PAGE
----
3. Did Someone Offer a Reward for White or Blue-eyed Cicadas?
  4. How Long Does a Periodical Cicada Emergence Last?
  5. What are Broods?
  6. What are Stragglers?
  7. What is Predator Satiation?
  8. Are cicadas locusts?
  9. Which fungus attacks Magicicadas?
  10. Why do Magicicada stay underground for 13 or 17 years?

About Cicada Mania

  1. About Cicada Mania
  2. Email: cicadamania@gmail.com

December 18, 2016

Cicada Christmas Lights 2016

Filed under: Christmas — Dan @ 6:48 pm

Cicada Lights

String of Cicada Lights

I’ve made Christmas lights, in the past, from plastic cicada whistles from Australia.

This year I tried something new and used real cicada exuvia (skins/shells) and LED “fairie lights”, which seem to run cool enough that they won’t be a hazard to the fragile skins. They look pretty. I’m still in the testing phase, but the results so far look promising.

December 4, 2016

Gigatibicen, Ameritibicen, Paratibicen

Filed under: Lyristes | Megatibicen | Neotibicen | Tibicen | Young June Lee — Dan @ 11:10 am

Gigatibicen
For some reason I associate “Giga” with “Gigabytes” and storage media like Flash drives, which explains this joke image.

Over the past two years there have been quite a few updates to the genera of the cicadas that were organized under the Tibicen genus earlier this decade.

The most recent paper by Young June Lee introduces the genera Gigatibicen, Ameritibicen, and Paratibicen 1. Earlier this year there was a paper by Allen Sanborn and Maxine Heath that introduced the genus Megatibicen 3, and in 2015 there was a paper by Kathy Hill and others that introduced Neotibicen and Hadoa 2.

See the end of the article for links to these papers, and related articles on CicadaMania.com.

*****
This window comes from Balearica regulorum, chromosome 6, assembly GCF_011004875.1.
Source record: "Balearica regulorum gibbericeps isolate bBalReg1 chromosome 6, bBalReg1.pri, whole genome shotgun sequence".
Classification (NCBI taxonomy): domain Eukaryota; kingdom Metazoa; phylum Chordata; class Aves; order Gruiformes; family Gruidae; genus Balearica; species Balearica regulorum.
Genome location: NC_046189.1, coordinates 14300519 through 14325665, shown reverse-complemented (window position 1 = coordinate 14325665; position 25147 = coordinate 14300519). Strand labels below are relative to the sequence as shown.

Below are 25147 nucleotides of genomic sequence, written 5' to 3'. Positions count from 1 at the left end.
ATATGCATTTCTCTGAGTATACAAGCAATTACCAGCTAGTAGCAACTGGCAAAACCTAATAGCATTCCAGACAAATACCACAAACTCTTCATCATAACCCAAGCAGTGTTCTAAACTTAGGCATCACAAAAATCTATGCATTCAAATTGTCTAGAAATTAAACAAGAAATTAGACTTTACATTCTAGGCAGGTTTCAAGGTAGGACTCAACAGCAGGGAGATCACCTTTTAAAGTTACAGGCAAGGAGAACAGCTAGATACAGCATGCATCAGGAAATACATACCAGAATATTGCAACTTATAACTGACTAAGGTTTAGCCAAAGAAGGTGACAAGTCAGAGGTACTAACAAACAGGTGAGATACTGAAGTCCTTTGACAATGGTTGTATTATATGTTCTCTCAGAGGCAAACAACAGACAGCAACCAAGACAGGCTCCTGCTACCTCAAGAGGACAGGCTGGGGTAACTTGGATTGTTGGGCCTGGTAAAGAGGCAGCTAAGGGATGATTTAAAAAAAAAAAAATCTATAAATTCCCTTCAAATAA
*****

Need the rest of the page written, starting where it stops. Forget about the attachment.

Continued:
The table below shows the names/synonyms (sub species have been removed to keep the table compact):

(Tibicen circa 2014) Hill (2015)2 Sanborn, Heath (2016)3 Lee (2016)1
Tibicen auletes Neotibicen auletes Megatibicen auletes Gigatibicen auletes
Tibicen auriferus Neotibicen auriferus no change no change
Tibicen canicularis Neotibicen canicularis no change no change
Tibicen cultriformis Neotibicen cultriformis Megatibicen cultriformis Ameritibicen cultriformis
Tibicen davisi davisi Neotibicen davisi no change no change
Tibicen dealbatus Neotibicen dealbatus Megatibicen dealbatus Ameritibicen dealbatus
Tibicen dorsatus Neotibicen dorsatus Megatibicen dorsatus Ameritibicen dorsatus
Tibicen figuratus Neotibicen figuratus Megatibicen figuratus Ameritibicen figuratus
Tibicen latifasciatus Neotibicen latifasciatus no change no change
Tibicen linnei Neotibicen linnei no change no change
Tibicen lyricen engelhardti Neotibicen lyricen no change no change
Tibicen pronotalis pronotalis Neotibicen pronotalis Megatibicen pronotalis Ameritibicen pronotalis
Tibicen pruinosus fulvus Neotibicen pruinosus no change no change
Tibicen resh Neotibicen resh Megatibicen resh Gigatibicen resh
Tibicen resonans Neotibicen resonans Megatibicen resonans Gigatibicen resonans
Tibicen robinsonianus Neotibicen robinsonianus no change no change
Tibicen similaris Neotibicen similaris no change Paratibicen similaris
Tibicen superbus Neotibicen superbus no change no change
Tibicen tibicen australis Neotibicen tibicen no change no change
Tibicen tremulus Neotibicen tremulus Megatibicen tremulus Ameritibicen tremulus
Tibicen winnemanna Neotibicen winnemanna no change no change
Tibicen bifidus Hadoa bifida no change no change
Tibicen chiricahua Hadoa chiricahua no change no change
Tibicen duryi Hadoa duryi no change no change
Tibicen inauditus Hadoa inaudita no change no change
Tibicen longioperculus Hadoa longiopercula no change no change
Tibicen neomexicensis Hadoa neomexicensis no change no change
Tibicen parallelus Hadoa parallela no change no change
Tibicen simplex Hadoa simplex no change no change
Tibicen texanus Hadoa texana no change no change
Tibicen townsendii Hadoa townsendii no change no change
  • 1 Lee, Y.J. 2016. Description of three new genera, Paratibicen, Gigatibicen, and Ameritibicen, of Cryptotympanini (Hemiptera: Cicadidae) and a key to their species Journal of Asia-Pacific Biodiversity, Volume 9, Issue 4, 1 December 2016, Pages 448—454. Link to Paper.
  • 2 Hill, et al. 2015. Molecular phylogenetics, diversification, and systematics of Tibicen Latreille 1825 and allied cicadas of the tribe Cryptotympanini, with three new genera and emphasis on species from the USA and Canada (Hemiptera: Auchenorrhyncha: Cicadidae), Zootaxa, Volume 3985, Issue 2, Pages 219—251. Link to Paper
  • 3 Sanborn A.F., Heath, M.S. 2016. Megatibicen n. gen., a new North American cicada genus (Hemiptera: Cicadidae: Cicadinae: Cryptotympanini), Zootaxa, Volume 4168, Issue 3. Link to Paper